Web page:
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    #1

    Question

    I would like to know what is the difference between because and because of ?
    thanks

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    #2

    Re: Question

    Hi Mr. Jagger.

    [not a teacher]

    “Because” is a conjunction followed by a clause.

    “Because of” is a preposition followed by a noun phrase.
    José Manuel Rosón Bravo

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    #3

    Re: Question

    ***** NOT A TEACHER *****


    Hello, Mr. Jagger:

    1. You now know the difference because Mr. Roson Bravo has given you an excellent answer.

    2. You now know the difference because of Mr. Roson Bravo's excellent answer.

    3. I still read print newspapers because I am an older person. (Most younger people read only online newspapers.)

    4. I still read print newspapers because of my being an older person.

    5. Because California has a drought [not enough water], residents must not waste water.

    6. Because of California's drought, residents must not waste water.


    James


    P.S. Here in the United States, many native speakers also use "due to" instead of "because of." Most books say that "due to" may now be considered a preposition.

  1. Roman55's Avatar
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    #4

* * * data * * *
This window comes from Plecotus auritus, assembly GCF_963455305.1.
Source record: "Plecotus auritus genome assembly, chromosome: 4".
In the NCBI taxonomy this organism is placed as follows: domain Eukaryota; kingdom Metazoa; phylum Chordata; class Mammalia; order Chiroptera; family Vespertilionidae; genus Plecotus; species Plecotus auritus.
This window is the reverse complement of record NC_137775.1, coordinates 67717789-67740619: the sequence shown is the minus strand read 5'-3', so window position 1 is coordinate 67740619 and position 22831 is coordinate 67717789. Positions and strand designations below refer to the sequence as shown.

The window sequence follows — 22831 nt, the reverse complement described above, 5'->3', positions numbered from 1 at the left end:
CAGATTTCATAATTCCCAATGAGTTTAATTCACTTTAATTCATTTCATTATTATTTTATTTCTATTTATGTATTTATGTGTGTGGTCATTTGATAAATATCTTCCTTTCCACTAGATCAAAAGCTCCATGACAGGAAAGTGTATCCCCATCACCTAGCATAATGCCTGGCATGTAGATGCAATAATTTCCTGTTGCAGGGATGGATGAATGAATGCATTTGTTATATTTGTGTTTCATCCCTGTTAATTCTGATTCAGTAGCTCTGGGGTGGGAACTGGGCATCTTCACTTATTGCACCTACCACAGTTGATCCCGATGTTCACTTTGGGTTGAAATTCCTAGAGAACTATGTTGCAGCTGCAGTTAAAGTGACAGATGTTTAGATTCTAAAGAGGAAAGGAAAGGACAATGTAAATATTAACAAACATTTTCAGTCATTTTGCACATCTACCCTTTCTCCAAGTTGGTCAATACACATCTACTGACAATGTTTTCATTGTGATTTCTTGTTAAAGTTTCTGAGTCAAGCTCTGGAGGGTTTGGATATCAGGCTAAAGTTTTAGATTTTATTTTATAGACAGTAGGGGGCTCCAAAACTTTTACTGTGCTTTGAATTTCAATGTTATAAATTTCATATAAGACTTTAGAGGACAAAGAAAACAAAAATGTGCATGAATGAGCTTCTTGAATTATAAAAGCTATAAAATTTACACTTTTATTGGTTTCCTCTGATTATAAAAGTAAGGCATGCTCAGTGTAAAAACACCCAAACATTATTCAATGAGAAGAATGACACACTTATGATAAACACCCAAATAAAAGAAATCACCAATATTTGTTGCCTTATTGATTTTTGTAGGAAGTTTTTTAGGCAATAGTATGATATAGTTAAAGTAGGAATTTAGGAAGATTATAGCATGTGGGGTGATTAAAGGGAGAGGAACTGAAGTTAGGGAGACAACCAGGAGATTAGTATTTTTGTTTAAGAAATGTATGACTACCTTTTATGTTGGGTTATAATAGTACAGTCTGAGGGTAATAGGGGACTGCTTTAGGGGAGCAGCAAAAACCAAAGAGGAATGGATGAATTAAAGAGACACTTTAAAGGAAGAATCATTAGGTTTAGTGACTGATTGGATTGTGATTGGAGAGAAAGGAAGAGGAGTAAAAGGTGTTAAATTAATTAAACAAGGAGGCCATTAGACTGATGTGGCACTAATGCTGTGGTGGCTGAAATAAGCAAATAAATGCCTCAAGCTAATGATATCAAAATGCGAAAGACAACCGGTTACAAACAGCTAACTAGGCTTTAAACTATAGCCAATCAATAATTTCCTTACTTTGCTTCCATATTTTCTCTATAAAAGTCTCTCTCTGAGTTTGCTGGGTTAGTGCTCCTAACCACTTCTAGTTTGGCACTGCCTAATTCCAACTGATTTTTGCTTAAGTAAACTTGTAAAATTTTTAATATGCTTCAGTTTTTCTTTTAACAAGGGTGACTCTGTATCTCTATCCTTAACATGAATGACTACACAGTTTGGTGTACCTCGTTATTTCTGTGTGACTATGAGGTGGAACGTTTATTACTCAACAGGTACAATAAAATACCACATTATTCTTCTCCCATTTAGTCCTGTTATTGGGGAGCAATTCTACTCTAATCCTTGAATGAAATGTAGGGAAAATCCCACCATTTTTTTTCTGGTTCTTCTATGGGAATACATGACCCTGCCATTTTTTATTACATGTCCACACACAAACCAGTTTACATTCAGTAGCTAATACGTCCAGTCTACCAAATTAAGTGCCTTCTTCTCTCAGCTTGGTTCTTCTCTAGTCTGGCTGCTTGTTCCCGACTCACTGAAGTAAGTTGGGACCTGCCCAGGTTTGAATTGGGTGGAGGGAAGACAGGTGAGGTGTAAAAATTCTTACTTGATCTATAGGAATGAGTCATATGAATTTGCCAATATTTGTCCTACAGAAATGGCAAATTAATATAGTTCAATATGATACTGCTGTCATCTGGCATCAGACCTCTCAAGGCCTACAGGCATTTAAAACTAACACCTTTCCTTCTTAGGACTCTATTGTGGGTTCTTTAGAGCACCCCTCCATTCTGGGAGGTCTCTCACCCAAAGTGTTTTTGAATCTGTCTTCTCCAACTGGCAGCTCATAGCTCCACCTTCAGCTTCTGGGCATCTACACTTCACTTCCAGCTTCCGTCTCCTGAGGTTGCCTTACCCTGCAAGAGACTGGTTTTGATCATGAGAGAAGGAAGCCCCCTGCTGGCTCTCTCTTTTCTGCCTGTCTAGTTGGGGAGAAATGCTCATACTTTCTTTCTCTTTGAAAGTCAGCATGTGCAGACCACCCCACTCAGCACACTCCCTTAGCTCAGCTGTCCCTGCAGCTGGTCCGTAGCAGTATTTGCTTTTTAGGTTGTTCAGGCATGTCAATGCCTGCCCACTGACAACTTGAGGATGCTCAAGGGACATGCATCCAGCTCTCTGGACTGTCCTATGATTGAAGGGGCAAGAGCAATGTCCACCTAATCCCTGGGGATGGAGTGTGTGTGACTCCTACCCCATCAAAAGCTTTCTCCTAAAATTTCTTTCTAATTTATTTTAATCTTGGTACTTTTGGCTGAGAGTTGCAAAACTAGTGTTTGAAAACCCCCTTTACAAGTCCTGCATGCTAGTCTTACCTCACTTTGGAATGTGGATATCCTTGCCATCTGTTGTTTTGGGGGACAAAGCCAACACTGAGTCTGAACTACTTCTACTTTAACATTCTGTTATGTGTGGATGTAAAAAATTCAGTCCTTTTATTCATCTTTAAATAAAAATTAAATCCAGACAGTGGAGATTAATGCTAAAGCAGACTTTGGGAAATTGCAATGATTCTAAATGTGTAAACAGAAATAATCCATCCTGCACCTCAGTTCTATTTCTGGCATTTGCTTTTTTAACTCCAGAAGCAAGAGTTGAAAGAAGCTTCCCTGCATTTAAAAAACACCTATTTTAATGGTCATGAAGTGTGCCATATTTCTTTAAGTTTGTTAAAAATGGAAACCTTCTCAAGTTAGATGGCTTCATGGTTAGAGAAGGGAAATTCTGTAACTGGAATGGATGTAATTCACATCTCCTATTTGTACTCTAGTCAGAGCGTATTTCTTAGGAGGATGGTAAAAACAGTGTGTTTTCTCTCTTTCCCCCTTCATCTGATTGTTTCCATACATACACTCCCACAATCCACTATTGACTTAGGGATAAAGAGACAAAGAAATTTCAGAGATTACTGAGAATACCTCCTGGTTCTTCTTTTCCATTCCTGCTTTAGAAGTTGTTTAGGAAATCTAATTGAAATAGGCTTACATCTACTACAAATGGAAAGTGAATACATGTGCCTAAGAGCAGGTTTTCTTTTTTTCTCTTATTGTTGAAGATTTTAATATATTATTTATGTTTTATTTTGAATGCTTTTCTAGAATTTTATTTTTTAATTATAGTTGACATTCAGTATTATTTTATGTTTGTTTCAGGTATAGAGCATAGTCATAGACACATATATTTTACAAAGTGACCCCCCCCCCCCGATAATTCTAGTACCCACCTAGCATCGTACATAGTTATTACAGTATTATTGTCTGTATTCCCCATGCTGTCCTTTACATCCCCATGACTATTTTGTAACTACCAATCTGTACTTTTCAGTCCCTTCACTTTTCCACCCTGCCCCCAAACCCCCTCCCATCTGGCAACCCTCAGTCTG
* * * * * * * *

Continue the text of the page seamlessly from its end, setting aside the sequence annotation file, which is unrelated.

Re: Question

    Quote Originally Posted by TheParser View Post
    Here in the United States, many native speakers also use "due to" instead of "because of." Most books say that "due to" may now be considered a preposition.
    I am not a teacher.

    Yes, and until they changed their stance it was felt that 'owing to' should be used instead.

  2. riquecohen's Avatar
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    #5

    Re: Question

    [QUOTE=Mr.Jagger;1086808]I would like to know what is the difference between because and because of ?As this is not a question, a question mark is not needed.
    Welcome to the forum, Mr. Jagger. In case you haven't read the forum rules carefully, I'd like to point out that thread titles should bear a relationship to the question that is asked. Therefore, "Because/because of" would have been an appropriate title for your thread.

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